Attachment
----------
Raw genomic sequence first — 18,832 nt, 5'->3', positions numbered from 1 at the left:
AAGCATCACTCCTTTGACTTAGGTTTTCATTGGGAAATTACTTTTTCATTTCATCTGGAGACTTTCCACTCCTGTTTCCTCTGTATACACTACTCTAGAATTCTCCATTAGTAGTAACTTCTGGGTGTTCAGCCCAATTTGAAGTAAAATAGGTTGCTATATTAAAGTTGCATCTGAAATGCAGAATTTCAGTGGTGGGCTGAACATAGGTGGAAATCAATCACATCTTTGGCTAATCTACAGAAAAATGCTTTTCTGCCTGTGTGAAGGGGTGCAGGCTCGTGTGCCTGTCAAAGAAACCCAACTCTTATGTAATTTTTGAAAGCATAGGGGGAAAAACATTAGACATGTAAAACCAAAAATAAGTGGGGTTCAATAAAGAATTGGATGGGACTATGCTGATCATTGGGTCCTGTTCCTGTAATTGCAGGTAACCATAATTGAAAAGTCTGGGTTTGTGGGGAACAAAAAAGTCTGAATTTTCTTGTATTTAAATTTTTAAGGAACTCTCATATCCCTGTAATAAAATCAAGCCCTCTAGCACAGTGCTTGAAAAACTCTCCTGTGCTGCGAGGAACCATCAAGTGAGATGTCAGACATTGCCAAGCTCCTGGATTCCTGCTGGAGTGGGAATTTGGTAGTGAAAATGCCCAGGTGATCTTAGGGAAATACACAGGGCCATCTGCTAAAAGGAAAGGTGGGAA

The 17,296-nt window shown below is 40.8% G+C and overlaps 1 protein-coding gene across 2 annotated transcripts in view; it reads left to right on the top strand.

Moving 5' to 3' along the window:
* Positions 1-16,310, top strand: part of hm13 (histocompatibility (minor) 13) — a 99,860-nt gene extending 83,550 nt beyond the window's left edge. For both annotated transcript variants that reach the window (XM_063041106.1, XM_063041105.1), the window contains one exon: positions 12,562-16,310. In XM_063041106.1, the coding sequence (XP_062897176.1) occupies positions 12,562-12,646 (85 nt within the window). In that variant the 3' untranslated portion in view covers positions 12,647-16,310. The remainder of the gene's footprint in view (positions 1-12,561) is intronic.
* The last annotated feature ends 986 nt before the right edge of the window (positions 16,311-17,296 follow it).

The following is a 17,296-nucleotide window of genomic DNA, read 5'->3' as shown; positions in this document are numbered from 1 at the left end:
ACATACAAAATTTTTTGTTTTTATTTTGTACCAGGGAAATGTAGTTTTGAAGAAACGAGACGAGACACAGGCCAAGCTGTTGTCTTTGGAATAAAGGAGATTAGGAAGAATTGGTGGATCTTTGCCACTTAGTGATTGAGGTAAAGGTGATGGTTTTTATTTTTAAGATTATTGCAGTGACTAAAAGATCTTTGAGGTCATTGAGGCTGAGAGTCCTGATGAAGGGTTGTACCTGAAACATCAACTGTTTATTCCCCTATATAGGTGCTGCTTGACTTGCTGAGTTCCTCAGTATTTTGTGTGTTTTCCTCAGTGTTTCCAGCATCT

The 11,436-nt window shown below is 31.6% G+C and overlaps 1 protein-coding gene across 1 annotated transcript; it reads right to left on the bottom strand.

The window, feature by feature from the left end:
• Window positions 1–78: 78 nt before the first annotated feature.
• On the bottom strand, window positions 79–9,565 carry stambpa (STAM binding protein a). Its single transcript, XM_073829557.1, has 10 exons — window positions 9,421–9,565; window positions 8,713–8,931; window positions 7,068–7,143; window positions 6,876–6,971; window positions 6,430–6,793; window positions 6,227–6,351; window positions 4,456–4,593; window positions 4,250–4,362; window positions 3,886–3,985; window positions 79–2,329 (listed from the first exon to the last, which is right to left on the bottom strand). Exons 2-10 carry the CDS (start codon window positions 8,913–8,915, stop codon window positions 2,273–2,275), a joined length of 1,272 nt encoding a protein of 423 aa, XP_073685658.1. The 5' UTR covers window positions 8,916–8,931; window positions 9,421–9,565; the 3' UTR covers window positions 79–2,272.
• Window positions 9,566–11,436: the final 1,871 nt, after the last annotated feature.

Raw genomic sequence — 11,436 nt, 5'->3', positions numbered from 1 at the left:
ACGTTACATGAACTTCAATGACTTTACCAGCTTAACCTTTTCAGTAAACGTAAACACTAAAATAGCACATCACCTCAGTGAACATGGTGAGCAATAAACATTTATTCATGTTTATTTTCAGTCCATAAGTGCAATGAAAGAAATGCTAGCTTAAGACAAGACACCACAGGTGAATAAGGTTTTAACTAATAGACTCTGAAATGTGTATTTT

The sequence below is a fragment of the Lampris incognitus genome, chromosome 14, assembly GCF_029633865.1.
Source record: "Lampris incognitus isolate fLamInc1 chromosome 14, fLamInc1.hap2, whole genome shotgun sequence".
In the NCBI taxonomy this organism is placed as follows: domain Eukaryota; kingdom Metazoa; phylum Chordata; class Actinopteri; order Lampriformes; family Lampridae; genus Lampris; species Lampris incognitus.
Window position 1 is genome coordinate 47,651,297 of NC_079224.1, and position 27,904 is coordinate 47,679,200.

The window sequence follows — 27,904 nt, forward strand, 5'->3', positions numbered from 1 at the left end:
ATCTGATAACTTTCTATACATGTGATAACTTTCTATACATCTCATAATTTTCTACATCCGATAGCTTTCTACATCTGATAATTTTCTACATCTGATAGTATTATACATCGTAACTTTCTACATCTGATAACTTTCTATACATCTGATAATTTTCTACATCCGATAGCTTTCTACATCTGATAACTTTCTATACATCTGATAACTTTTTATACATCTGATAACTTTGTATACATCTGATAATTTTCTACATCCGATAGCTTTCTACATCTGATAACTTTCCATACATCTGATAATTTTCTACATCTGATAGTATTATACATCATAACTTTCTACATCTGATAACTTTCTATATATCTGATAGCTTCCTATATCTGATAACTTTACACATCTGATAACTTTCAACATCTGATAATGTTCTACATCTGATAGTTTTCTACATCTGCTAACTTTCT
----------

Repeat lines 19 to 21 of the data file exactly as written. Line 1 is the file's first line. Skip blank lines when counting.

Window position 1 is genome coordinate 47,651,297 of NC_079224.1, and position 27,904 is coordinate 47,679,200.

The window sequence follows — 27,904 nt, forward strand, 5'->3', positions numbered from 1 at the left end:
ATCTGATAACTTTCTATACATGTGATAACTTTCTATACATCTCATAATTTTCTACATCCGATAGCTTTCTACATCTGATAATTTTCTACATCTGATAGTATTATACATCGTAACTTTCTACATCTGATAACTTTCTATACATCTGATAATTTTCTACATCCGATAGCTTTCTACATCTGATAACTTTCTATACATCTGATAACTTTTTATACATCTGATAACTTTGTATACATCTGATAATTTTCTACATCCGATAGCTTTCTACATCTGATAACTTTCCATACATCTGATAATTTTCTACATCTGATAGTATTATACATCATAACTTTCTACATCTGATAACTTTCTATATATCTGATAGCTTCCTATATCTGATAACTTTACACATCTGATAACTTTCAACATCTGATAATGTTCTACATCTGATAGTTTTCTACATCTGCTAACTTTCT